For a while I was really hoping for a new, modern wave of melodic punk in the vein of Pennywise and Strung Out to take over as the popular "scene" genre. As we saw the meteoric rise of A Wilhelm Scream, a band that had more than just a little bit of an influence from the aforementioned two bands, I thought they'd lead the tidal wave of new, similar bands. However, there weren’t really any other bands that stepped up their game like A Wilhelm Scream did. Instead we had some of the original pioneers come back to give us new albums which, let's be honest, didn't really take hold with the younger crowd. Recent efforts from Propahandhi and Pennywise just didn’t have the same magic that previous albums did. It seemed like there would be no next wave… until you look outside the borders of the United States.

Australia, in recent years, has been a nice little hotbed for punk and hardcore, as well as many other genres of music. Perhaps being on an isolated continent has kept them insulated from the overflow of horrible trends that are overtaking the US and European musical landscapes. Burning Fiction, hailing from the land down under, have not only created an album that pays homage to their influences, but have had a chance to venture out of their home country to play with the likes of Strung Out, A Wilhelm Scream, Lagwagon, and No Use for a Name. Don’t Lose Touch contains pieces of all of these bands, as well as some early era AFI thrown in for good measure.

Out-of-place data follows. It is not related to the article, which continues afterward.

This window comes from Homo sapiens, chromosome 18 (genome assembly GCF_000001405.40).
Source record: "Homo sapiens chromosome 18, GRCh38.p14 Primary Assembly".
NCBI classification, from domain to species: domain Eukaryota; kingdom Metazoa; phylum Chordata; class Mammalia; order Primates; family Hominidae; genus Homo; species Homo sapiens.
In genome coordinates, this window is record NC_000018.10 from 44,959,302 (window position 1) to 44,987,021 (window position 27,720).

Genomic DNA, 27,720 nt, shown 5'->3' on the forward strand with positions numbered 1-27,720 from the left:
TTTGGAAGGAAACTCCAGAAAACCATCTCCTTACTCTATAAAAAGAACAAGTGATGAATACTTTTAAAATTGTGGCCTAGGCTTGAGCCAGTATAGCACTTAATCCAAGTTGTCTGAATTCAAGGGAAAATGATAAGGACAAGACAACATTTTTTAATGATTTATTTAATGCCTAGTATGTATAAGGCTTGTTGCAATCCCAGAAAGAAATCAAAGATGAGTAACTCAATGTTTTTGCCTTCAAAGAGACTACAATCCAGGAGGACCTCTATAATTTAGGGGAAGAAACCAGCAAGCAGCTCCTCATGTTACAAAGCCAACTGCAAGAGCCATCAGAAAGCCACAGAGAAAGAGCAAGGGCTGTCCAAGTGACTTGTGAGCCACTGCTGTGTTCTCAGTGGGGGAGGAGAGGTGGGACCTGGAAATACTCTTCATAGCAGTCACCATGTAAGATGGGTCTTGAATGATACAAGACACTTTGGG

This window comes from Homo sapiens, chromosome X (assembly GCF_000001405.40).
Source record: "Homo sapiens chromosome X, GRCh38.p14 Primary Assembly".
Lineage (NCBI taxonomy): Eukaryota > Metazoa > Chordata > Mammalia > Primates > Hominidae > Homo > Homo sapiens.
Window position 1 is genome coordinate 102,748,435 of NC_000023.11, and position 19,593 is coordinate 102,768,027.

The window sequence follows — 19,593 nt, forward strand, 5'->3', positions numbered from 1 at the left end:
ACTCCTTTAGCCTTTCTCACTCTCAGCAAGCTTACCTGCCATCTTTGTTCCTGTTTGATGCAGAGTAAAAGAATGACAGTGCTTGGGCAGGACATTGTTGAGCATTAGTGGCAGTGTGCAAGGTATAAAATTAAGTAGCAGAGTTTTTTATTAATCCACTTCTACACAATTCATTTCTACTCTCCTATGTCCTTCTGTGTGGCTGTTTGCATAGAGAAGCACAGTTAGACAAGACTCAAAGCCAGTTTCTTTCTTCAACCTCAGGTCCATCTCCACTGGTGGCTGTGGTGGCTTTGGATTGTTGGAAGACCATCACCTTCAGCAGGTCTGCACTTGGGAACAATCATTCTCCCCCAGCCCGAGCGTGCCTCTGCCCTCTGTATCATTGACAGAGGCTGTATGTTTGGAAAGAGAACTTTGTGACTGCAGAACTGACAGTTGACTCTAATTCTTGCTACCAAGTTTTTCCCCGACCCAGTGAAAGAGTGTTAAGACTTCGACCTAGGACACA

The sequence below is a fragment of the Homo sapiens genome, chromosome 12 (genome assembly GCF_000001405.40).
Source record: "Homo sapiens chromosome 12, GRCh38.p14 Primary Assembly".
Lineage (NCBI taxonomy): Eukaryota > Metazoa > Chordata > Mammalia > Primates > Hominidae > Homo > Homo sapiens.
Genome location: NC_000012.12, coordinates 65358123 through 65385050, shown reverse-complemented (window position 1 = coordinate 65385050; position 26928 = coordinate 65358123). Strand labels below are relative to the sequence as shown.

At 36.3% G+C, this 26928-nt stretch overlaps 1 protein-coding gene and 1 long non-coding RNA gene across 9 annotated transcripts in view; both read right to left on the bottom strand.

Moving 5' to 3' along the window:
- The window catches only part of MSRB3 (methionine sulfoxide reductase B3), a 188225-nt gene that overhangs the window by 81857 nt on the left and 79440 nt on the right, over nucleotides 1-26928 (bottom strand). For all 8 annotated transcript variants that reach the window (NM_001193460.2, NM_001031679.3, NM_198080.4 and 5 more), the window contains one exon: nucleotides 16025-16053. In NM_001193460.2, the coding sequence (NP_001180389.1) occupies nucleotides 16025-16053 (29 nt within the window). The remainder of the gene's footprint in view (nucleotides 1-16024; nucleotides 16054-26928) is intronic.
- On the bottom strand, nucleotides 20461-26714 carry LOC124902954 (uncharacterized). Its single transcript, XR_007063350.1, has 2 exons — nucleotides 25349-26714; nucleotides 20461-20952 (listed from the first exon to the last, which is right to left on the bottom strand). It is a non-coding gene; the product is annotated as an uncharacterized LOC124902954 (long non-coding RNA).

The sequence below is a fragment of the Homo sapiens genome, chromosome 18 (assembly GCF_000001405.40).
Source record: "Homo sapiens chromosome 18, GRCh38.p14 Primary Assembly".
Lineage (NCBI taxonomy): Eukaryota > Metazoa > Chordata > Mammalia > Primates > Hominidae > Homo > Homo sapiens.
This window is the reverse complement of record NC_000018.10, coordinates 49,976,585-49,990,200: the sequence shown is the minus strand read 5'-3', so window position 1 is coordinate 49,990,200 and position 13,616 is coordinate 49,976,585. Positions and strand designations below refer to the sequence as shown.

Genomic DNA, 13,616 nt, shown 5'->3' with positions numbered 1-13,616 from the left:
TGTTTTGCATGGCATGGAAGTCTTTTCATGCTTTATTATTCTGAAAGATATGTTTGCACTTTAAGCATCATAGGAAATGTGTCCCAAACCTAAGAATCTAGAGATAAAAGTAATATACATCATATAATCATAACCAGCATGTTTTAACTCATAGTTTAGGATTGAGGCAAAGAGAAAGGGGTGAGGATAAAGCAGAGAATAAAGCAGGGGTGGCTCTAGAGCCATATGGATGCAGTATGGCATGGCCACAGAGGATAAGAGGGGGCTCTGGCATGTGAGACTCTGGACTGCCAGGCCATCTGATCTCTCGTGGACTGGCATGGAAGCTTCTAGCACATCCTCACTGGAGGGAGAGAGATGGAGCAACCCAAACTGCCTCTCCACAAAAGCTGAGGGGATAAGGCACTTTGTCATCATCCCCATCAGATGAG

The previous sentence easily sums up this release, and the vast majority of melodic punk fans now know exactly what to expect. This is both, unfortunately, a blessing and a curse. You know exactly what to expect, yet you may experience something of a mild letdown since this is ground which has already been well tread upon. Looking beyond this fact, though, Burning Fiction are a solid band and the collection of songs on Don’t Lose Touch will be enough to hold the attention of a listener for the half hour run time of the album, if for no other reason than to hear the traces of Davey Havok’s vocal approach in a few of the songs and to listen to the promise that the band exudes every minute of this album.